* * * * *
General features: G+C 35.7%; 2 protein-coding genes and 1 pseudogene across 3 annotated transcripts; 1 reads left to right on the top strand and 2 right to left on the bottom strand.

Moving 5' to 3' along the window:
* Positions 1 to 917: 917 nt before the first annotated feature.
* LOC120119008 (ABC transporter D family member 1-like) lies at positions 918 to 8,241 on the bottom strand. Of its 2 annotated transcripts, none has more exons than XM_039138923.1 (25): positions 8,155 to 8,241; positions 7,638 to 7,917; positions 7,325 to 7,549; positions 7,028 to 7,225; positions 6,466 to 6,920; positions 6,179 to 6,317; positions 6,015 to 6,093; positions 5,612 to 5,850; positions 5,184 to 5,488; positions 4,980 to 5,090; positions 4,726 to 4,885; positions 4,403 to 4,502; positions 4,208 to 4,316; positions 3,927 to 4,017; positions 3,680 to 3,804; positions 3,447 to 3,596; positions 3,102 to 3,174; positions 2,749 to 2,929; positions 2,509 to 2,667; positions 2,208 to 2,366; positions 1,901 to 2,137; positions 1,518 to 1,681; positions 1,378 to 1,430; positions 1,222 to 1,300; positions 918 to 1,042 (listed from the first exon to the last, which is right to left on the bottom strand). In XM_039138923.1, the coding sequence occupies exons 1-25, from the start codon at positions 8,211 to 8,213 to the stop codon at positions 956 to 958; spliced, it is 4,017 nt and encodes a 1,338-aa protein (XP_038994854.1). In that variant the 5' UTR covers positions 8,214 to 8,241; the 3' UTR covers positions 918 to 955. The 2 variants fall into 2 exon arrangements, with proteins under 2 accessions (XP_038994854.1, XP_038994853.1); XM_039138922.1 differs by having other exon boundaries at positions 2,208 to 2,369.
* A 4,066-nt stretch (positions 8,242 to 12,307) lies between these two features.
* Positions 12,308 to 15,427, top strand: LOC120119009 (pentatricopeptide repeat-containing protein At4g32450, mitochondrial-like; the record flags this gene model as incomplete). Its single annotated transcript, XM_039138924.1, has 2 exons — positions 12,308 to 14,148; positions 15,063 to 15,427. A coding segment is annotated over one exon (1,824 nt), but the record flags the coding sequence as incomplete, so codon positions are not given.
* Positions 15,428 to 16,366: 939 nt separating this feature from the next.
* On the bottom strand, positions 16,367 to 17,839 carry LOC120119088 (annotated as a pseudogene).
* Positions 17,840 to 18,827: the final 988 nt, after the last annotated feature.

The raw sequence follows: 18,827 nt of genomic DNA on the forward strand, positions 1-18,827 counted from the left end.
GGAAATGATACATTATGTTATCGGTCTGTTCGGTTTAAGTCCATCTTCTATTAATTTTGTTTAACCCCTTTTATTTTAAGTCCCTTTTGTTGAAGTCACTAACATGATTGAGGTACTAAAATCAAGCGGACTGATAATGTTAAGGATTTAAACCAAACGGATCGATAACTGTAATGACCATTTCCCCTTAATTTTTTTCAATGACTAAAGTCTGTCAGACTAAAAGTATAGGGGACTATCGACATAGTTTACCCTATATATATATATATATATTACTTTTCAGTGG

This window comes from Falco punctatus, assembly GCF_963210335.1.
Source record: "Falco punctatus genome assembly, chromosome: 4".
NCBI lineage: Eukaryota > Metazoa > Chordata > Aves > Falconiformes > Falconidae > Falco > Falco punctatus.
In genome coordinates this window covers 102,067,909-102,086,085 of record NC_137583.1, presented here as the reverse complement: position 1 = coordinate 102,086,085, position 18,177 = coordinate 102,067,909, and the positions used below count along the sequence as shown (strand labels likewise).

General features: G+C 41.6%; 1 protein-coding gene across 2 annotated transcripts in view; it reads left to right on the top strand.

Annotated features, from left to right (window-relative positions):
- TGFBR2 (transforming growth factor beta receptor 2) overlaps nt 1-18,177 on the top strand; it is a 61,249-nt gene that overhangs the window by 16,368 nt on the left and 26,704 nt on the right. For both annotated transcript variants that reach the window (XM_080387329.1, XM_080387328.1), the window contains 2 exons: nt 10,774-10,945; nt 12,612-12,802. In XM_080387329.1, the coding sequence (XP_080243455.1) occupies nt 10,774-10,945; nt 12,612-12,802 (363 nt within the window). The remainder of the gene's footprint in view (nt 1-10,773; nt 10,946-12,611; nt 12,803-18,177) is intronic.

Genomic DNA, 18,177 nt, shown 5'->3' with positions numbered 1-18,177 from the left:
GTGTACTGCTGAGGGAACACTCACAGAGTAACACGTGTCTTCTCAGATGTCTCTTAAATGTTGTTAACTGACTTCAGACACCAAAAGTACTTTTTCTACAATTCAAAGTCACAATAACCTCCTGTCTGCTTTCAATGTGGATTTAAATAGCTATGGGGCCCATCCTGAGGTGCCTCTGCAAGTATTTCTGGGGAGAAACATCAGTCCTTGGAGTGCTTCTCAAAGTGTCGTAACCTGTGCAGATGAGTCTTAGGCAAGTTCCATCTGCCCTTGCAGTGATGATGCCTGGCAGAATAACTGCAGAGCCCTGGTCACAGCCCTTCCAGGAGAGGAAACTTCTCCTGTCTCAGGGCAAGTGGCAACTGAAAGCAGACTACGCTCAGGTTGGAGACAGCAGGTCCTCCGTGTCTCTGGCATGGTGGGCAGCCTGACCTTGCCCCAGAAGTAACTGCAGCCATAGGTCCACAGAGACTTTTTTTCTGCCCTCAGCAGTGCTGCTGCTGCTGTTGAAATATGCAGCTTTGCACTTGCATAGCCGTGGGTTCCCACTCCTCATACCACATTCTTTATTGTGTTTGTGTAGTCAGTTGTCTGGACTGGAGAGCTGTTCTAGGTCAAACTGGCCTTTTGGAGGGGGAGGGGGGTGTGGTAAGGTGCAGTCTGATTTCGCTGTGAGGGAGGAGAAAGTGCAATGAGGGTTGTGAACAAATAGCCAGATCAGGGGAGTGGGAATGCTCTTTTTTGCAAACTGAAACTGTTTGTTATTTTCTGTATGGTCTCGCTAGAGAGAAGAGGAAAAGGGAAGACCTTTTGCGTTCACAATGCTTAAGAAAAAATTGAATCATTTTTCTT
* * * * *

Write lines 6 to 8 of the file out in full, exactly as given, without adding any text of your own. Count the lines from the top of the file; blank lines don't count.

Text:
* Positions 12,308 to 15,427, top strand: LOC120119009 (pentatricopeptide repeat-containing protein At4g32450, mitochondrial-like; the record flags this gene model as incomplete). Its single annotated transcript, XM_039138924.1, has 2 exons — positions 12,308 to 14,148; positions 15,063 to 15,427. A coding segment is annotated over one exon (1,824 nt), but the record flags the coding sequence as incomplete, so codon positions are not given.
* Positions 15,428 to 16,366: 939 nt separating this feature from the next.
* On the bottom strand, positions 16,367 to 17,839 carry LOC120119088 (annotated as a pseudogene).